Coalition calls for changes that would bring more workers into the province ahead of an anticipated shortage
EDMONTON - An alliance of 19 Alberta business organizations called on the federal and provincial governments to cut red tape around labour immigration on Thursday.
"The simple fact remains that we do not have enough people in Alberta to fill the jobs today and the thousands of jobs that are anticipated," said Tim Shipton, president of the Alberta Enterprise Group. "If there is going to be any limit to the growth in Alberta, it is the lack of people to fill jobs."
The AEG, along with other associations such as the Canadian Association of Petroleum Producers and the Alberta Federation of Independent Business, collectively call themselves the Alberta Coalition Against Labour Shortages. ACALS unveiled four technical requests for government aimed at bringing more workers into the province.
Government statistics project a shortage of 114,000 workers by 2021 in Alberta. Premier Alison Redford, speaking during a recent tour of Chicago, said American workers could fill some of those positions.
"We are probably looking to fill about 100,000 jobs," Redford said. "When we say that their eyes just pop out because in some places down here they're at 20-per-cent unemployment. They really want those people to be able to come up."
Ken Kobly, CEO of the Alberta Chambers of Commerce, another member of the coalition, identified changing demographics as a driving force behind the shortage.
"We're into the middle of a systemic shortage, not just in Alberta but across the country, because of folks like me who are going to be retiring in a little while," he said, pointing to shortages of skilled workers in Newfoundland.
"Certainly, it's aggravated by the peaks and valleys that we have in an economy, but it's a systemic requirement. Baby boomers are retiring."
Gil McGowan, president of the Alberta Federation of Labour, pinned the province's workforce problems to the pace of development in the Athabasca oilsands.
"The real problem is that our provincial government has simply approved too many projects at one time," McGowan said. "No one should be surprised that some employers are finding it hard to get the workers they need."
Industry will spend more than $20 billion on developing new oilsands projects in 2012.
McGowan called on the province to approve fewer projects and reform the temporary-foreign-workers program.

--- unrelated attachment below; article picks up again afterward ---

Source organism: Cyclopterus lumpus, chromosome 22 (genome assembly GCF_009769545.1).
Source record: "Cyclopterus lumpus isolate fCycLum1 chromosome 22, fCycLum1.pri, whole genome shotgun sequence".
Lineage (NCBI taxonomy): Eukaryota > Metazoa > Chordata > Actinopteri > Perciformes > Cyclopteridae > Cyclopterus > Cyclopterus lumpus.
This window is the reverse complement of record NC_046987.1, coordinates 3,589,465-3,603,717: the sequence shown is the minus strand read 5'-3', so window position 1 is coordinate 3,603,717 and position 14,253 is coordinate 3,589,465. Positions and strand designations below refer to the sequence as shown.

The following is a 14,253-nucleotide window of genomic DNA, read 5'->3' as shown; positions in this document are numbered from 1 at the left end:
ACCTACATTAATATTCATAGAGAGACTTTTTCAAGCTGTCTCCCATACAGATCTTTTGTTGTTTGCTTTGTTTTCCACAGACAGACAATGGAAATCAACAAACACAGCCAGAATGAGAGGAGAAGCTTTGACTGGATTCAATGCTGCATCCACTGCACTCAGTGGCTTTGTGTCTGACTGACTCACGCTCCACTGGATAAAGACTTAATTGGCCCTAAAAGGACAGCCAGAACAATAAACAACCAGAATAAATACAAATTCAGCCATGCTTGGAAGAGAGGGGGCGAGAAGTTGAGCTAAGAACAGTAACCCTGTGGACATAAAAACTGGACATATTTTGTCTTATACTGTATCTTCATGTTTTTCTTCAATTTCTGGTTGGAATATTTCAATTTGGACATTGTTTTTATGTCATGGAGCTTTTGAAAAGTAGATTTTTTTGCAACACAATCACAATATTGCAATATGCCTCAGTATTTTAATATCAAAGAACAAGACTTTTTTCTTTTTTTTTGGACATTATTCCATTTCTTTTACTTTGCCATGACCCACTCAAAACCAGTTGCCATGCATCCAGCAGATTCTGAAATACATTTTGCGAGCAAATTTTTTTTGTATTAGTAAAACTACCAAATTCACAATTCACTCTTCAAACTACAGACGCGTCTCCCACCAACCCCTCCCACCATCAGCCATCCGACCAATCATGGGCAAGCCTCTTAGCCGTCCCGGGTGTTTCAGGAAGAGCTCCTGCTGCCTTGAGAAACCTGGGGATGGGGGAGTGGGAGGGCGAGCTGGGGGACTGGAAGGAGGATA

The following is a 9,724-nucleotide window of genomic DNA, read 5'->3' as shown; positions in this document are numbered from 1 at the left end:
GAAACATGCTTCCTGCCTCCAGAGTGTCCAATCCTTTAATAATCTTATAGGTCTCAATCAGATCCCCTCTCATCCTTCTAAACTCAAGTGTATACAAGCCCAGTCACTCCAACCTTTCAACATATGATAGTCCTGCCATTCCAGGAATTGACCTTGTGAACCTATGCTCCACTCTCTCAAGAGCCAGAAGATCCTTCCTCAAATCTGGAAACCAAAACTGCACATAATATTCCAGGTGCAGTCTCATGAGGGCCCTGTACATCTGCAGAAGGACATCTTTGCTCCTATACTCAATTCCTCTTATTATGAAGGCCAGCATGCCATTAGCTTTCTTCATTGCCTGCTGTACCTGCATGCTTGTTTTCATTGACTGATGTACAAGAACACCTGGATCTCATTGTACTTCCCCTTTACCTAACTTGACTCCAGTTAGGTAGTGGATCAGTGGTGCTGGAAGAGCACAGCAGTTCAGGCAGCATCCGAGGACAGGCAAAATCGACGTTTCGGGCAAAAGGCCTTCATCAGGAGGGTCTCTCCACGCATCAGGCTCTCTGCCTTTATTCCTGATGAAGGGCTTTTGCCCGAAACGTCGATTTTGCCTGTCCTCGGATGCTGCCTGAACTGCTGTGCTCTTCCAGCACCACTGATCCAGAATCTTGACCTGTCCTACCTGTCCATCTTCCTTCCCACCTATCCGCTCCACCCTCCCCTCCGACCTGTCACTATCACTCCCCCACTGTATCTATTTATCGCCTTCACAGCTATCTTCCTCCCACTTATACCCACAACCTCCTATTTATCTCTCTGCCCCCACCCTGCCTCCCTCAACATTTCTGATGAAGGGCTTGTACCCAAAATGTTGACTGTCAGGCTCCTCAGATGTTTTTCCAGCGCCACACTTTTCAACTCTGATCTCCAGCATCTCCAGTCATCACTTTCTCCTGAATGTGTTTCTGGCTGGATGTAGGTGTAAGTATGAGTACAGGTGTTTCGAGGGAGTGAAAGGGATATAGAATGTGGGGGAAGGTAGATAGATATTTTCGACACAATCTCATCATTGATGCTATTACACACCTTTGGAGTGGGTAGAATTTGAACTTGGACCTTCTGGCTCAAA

"I think most Albertans would prefer 25 or 30 years of steady employment in oilsands-related projects over six or seven years of frantic development, supplemented by thousands of temporary foreign workers and followed by a bust," he said. "We're afraid that these proposals would take thousands of those jobs away from Albertans and also have the effect of driving down wages.
"While this may be a great blueprint in the eyes of business groups, this, frankly, is the last thing that ordinary working people need."
ACALS members say they only look abroad for workers after exhausting the local market.
"If there are individuals that are willing and able to work, they should put up their hands, because there's certainly plenty of jobs in this province," said Richard Truscott, Alberta director of the Canadian Federation of Independent Business, an ACALS member.
"Nobody in their right mind would go through all the cost and hassle of something like the temporary-foreign-worker program if there were people here in Canada that were applying for these jobs. But they're not."
T.J. Keil of the Alberta branch of the Canadian Home Builders' Association said interprovincial migration won't meet Alberta's needs.
"If (Canadians) do want to make Alberta their home and work here, we want that to happen," he said. "But once that pool has dried up, you have to continue looking. It's a globally competitive market now."
In a news release, the provincial labour federation called the ACALS proposals "an attack on workers."
"It's bad news for temporary foreign workers under the existing program, and it's bad news for Canadian workers," said McGowan, who feels issues involving foreign workers in the province continue since the boom of the mid-2000s.
"We've seen this movie before."
Edmonton Journal, Thurs Mar 1 2012
Byline: Lewis Kelly